US Secretary of Energy Rick Perry announced $18.5m in new Department of Energy (DOE) funding for an offshore wind research and development (R&D) consortium that will conduct US-specific research aimed at reducing the cost of offshore wind in the US.
This consortium will be a cooperative private-public innovation hub addressing topics, including wind plant technology advancement, resource and physical site characterization, installation, operations and maintenance, and supply chain technology solutions.
“As the former Governor of one of the largest wind producing states, I know the value of wind power in our energy portfolio,” said Secretary Perry. “This work will further DOE’s goal to accelerate the development of offshore wind technologies by supporting fundamental research to reduce the costs of offshore wind energy to successfully compete in regional energy markets.”
The US is capitalizing on momentum in the nascent offshore wind market, with the nation’s first commercial offshore wind project, the Block Island Wind Farm, and additional projects proposed along America’s coastlines. However, the United States has several specific challenges that require industry-wide collaboration to reduce costs.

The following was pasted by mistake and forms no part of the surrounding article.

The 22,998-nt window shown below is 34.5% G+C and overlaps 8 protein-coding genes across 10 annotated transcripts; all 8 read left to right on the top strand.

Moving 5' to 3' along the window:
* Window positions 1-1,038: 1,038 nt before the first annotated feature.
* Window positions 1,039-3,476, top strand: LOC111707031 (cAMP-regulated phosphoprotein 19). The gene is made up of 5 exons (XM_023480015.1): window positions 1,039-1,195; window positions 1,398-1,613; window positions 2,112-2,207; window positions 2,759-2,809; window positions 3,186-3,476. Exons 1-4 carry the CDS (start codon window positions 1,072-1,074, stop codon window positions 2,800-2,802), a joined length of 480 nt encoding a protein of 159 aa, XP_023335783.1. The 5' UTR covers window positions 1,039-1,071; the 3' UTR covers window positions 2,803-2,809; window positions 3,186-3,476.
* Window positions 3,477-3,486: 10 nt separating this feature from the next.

A new EERE Blog series discusses these challenges, such as deep water requiring floating foundations, the need for models predicting how Atlantic hurricanes will impact offshore turbines, and supply chain and operations and maintenance solutions to address the challenges of building and maintaining turbines at sea.
Under this competitive funding opportunity announcement, DOE intends to select an administrator to coordinate the collaborative R&D activities conducted by the consortium.
The consortium will include members of the offshore wind industry, who will contribute funds to the consortium and use the research findings to further advance technologies. In addition to this $18.5m funding opportunity announcement, $2m will also be allocated to research at DOE’s national laboratories to support consortium R&D activities.